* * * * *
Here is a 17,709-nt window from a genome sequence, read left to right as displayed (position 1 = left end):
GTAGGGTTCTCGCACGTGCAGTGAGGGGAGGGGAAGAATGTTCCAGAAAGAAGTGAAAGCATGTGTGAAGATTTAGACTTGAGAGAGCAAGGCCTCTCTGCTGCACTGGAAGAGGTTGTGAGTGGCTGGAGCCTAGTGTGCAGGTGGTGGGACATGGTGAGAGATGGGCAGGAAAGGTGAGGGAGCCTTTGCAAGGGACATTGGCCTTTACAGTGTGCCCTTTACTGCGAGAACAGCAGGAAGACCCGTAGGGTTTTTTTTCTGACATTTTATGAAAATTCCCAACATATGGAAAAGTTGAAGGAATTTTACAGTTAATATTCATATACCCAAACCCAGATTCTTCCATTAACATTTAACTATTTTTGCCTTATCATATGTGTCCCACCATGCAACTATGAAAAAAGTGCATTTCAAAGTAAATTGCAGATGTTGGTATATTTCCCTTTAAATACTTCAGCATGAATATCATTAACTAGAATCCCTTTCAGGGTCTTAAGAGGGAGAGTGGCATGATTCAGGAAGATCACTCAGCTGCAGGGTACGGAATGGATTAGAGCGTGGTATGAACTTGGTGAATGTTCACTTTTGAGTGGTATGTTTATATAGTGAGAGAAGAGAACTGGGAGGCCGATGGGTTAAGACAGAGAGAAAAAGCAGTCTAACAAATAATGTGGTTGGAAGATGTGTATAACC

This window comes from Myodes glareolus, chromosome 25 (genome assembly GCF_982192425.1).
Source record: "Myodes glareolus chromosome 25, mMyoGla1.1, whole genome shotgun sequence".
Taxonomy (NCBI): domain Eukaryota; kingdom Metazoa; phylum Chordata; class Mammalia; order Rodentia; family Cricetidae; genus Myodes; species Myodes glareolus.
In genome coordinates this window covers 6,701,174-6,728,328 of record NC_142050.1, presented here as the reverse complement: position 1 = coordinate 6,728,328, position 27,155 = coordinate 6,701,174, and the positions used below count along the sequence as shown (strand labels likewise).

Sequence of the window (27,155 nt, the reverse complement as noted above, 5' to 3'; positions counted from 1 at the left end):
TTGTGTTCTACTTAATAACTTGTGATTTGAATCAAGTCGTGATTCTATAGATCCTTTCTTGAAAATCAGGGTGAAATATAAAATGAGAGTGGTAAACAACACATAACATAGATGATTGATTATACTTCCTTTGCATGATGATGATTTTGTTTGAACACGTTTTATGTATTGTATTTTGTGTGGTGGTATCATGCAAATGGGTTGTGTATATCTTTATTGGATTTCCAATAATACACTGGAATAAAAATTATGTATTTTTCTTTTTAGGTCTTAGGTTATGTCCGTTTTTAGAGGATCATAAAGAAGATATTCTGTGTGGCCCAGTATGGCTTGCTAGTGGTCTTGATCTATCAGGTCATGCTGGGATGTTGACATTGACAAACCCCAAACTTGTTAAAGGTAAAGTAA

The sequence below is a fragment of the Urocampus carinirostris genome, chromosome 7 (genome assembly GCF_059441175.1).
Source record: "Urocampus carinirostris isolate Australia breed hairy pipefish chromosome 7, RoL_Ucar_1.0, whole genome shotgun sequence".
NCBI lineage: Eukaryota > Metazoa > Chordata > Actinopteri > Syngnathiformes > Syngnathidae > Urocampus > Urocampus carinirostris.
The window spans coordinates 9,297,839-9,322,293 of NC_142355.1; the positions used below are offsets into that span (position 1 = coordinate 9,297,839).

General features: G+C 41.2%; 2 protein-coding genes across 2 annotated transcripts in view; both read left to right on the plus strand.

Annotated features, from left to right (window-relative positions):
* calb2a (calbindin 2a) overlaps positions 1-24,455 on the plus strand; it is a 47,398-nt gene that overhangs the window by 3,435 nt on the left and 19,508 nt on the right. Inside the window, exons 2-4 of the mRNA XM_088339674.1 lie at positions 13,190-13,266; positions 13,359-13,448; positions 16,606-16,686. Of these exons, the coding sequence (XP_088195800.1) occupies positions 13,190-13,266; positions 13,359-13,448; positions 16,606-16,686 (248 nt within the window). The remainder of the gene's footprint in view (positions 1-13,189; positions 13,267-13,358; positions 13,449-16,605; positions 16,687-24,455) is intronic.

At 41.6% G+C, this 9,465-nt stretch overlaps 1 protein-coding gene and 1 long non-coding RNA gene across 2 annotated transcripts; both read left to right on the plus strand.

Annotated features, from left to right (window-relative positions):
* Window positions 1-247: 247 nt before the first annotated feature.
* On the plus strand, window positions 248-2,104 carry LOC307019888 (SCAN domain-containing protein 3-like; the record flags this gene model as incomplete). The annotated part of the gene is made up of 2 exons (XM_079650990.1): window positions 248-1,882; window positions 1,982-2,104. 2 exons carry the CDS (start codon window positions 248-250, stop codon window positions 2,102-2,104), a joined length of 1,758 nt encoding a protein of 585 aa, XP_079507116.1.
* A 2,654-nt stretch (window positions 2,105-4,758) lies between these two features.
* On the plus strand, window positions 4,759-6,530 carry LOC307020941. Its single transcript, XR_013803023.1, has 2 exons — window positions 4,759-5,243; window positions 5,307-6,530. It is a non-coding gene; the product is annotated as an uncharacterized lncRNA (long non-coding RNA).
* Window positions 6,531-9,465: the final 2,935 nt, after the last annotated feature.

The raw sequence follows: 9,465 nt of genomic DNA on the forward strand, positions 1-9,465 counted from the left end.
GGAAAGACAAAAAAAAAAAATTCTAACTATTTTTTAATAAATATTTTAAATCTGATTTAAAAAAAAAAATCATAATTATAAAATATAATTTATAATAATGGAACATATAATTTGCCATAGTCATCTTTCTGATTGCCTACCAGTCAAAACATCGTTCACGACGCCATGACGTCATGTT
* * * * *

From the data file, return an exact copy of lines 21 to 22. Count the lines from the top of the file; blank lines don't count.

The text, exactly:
* On the plus strand, window positions 4,759-6,530 carry LOC307020941. Its single transcript, XR_013803023.1, has 2 exons — window positions 4,759-5,243; window positions 5,307-6,530. It is a non-coding gene; the product is annotated as an uncharacterized lncRNA (long non-coding RNA).
* Window positions 6,531-9,465: the final 2,935 nt, after the last annotated feature.